Although under 18 U.S.C. § 922, each provision requires proof of a fact which the other does not"under (g)(1) that the defendant had a felony conviction and under (g)(9) that the defendant had a domestic violence misdemeanor conviction"Mr. Ayotte cites caselaw from other circuits, which concluded that § 922(g) does not support multiple convictions based on a single firearm possession because Congress intended the crime to be one of possession, not the possessor's status. In United States v. Richardson, 439 F.3d 421 (8th Cir. 2006), the Eighth Circuit explained that "Congress intended the allowable unit of prosecution to be an incident of possession regardless of whether a defendant satisfied more than one § 922(g) classification." Id. at 422; see Bell v. United States, 349 U.S. 81, 81 (1955) (describing the unit of prosecution test); United States v. Johnson, 130 F.3d 1420, 1425-26 (10th Cir. 1997) (holding that the possession of a firearm by a felon who was also an illegal drug user comprised a single offense); United States v. MunozRomo, 989 F.2d 757, 759-60 (5th Cir. 1993) (holding that the possession of a firearm by an illegal alien who was also a felon comprised only one offense); United States v. Winchester, 916 F.2d 601, 605-08 (11th Cir. 1990) (holding that possession of a firearm by a fugitive from justice who was also a felon comprised a single offense).
In United States v. Shea, 211 F.3d 658 (1st Cir. 2000), the First Circuit discussed a challenge to convictions for being a felon in possession and a drug user and possessing the same firearm. Id. at 672-73. In Shea, the First Circuit wrote:
Since each count involves an element that the other does not, the Double Jeopardy Clause would not bar multiple convictions and punishments under the familiar Blockburger test. However, as a matter of statutory construction, several circuits have held that Congress did not intend to inflict multiple punishments where a drug-using, former felon possessed a firearm. The government concedes this point and says that the shorter sentence should be vacated (along with the statutory $50 assessment).
However, the government says that the two convictions should stand because no objection was made to the indictment on multiplicity grounds and the objection is therefore waived. Whether there is a multiplicity objection is a nice question and arguably depends on attributing a further refinement in intent to Congress; it is clear enough that the government is entitled to get both theories before the jury, whether in one count or two. In all events, we do not treat the multiple 'convictions' as clear error.
Shea, 211 F.3d at 673 (emphasis added) (internal citations omitted).
Whatever disquiet may exist elsewhere, Shea remains good law in the First Circuit and this Court must apply it. This means that the Government "is entitled to get both theories before the jury, whether in one count or two" and to proceed in this case with counts for both felon in possession and prior conviction for misdemeanor crime of domestic violence. Under First Circuit law, to do so violates neither the Double Jeopardy Clause nor congressional intent under § 922(g). Even though the Government is allowed to proceed to trial on both felon in possession and misdemeanor crime of domestic violence possession counts involving the same possession, there are various mechanisms available for ensuring that Mr. Ayotte does not suffer twice for "a single instance of unlawful firearms possession." Gov't's Dismiss Opp'n at 11.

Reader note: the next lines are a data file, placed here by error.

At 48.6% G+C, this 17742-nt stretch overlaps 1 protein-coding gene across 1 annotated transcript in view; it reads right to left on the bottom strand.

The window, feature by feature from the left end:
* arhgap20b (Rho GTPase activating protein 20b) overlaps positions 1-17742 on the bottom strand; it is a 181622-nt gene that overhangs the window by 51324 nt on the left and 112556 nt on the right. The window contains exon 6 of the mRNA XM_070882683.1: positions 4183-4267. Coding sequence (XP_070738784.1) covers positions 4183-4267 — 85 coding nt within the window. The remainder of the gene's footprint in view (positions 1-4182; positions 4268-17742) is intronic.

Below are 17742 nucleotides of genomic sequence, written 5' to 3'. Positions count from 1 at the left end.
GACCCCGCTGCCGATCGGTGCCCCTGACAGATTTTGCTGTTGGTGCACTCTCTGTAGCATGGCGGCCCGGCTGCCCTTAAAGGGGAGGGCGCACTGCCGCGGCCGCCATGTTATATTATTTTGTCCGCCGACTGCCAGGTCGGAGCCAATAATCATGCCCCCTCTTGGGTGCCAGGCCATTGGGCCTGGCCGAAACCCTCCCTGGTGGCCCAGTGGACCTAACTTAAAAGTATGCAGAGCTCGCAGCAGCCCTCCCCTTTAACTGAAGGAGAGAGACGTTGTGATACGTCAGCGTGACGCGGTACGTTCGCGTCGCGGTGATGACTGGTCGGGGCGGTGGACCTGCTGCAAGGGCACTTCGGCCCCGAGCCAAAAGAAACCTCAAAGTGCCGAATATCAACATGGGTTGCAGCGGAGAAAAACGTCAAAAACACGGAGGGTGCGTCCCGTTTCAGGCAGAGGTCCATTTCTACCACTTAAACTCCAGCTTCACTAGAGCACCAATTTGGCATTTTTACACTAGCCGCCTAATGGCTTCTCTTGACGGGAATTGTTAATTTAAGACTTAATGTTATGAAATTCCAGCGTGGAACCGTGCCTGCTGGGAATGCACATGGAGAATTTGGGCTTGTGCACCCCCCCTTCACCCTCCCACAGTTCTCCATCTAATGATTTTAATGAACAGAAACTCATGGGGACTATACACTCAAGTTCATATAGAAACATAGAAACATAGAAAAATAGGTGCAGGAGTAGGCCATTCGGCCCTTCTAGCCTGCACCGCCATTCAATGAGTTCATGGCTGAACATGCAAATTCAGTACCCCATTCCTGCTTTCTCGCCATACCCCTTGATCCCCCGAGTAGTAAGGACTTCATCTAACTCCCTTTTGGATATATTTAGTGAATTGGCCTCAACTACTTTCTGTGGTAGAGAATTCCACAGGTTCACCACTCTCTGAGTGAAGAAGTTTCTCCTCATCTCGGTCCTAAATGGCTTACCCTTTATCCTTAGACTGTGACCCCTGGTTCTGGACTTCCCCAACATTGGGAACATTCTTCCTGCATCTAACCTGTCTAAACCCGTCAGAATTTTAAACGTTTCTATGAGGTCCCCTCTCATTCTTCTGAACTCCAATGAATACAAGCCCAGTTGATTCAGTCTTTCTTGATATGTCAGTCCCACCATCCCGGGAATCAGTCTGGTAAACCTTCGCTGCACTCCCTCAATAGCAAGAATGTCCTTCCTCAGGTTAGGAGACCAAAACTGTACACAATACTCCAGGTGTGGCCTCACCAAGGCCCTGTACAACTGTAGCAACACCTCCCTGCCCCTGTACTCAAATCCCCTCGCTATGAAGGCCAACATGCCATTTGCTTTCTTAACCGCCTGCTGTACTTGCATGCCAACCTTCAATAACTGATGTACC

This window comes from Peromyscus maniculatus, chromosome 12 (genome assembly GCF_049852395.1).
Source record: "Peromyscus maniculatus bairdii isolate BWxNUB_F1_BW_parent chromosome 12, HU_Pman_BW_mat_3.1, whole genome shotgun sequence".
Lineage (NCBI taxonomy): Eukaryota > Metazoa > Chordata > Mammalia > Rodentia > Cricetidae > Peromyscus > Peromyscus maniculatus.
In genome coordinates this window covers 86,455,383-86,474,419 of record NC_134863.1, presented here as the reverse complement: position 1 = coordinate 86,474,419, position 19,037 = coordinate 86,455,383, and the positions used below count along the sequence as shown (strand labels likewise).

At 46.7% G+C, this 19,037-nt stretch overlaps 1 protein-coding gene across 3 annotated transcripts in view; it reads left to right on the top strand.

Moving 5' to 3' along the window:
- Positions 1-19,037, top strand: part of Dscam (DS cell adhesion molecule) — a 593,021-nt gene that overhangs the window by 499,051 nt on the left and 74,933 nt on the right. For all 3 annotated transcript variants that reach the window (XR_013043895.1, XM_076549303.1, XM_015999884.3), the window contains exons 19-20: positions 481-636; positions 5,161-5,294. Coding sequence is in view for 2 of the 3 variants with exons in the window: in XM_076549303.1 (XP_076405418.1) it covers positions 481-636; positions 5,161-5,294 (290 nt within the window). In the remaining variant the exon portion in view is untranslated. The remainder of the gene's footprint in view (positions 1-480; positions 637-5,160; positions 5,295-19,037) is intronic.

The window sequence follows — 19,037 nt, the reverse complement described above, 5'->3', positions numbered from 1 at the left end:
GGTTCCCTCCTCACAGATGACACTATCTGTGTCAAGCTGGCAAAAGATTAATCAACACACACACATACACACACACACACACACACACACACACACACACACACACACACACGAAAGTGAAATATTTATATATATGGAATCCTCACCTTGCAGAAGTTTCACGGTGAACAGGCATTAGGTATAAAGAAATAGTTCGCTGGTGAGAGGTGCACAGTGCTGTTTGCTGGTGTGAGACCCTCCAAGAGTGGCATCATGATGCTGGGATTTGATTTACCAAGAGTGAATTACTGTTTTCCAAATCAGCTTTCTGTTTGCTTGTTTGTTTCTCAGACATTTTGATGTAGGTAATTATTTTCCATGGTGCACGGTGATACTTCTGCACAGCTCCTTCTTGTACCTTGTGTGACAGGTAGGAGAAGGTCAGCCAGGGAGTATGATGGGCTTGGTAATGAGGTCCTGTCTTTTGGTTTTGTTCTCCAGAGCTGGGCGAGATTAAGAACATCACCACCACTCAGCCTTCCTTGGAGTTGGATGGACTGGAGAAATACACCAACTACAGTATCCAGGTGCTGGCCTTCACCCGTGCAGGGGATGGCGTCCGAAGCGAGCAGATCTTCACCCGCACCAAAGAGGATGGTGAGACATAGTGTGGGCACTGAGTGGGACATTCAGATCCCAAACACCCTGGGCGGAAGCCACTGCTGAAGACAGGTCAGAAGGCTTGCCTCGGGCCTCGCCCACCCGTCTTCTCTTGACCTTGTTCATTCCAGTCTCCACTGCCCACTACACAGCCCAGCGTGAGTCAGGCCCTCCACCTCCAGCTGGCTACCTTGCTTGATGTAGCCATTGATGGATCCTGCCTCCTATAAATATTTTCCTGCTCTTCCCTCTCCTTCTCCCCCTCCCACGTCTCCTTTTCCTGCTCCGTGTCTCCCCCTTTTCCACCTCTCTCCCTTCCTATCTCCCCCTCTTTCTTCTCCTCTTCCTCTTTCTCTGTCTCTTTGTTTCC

This does not, however, end the discussion. Citing Old Chief v. United States, 519 U.S. 172 (1997), Mr. Ayotte seeks to strike as surplusage the felonies listed in Count One of the indictment, Def.'s Mot. to Strike, and in his motion to dismiss, he argues that the Court should dismiss Count Two-the misdemeanor crime of domestic violence count-because he has agreed to stipulate that he is a prohibited person. Def.'s Mot. to Dismiss at 10. The Court addresses these arguments in its discussion of Mr. Ayotte's motion to strike.
b. Failure to State a Federal Offense and Violation of Second Amendment
Mr. Ayotte also seeks dismissal based on what he claims are two flaws with the second count of the indictment. First, he argues that his prior conviction under Maine's Domestic Violence Assault statute does not qualify as a "prior misdemeanor crime of domestic violence" and thus fails to state a federal offense. Second, he contends that § 922(g)(9) is unconstitutional as applied to prior misdemeanor convictions that involve only reckless conduct or offensive physical contact because such conduct is not sufficiently related to predicting future violence so as to deprive Mr. Ayotte of a core constitutional right.
In Mr. Ayotte's first challenge to Count Two of the indictment, he notes that mere offensive contact can result in a § 207-A conviction so, Mr. Ayotte argues, an undifferentiated conviction would not satisfy the "use or attempted use of physical force" requirement in the federal definition of a misdemeanor crime of violence.
Def.'s Mot. to Dismiss at 10-11. He admits, however, that this issue "has been decided against him by the First Circuit in United States v. Booker, 644 F.3d 12 (1st Cir. 2011), pet. cert. filed Oct. 3, 2011." Def.'s Mot. to Dismiss at 11. To this, the Government agrees and submits that "[a]bsent a change in First Circuit law, Defendant's claim that Count 2 of the indictment fails to state a federal offense should be rejected." Gov't's Dismiss Opp'n at 13.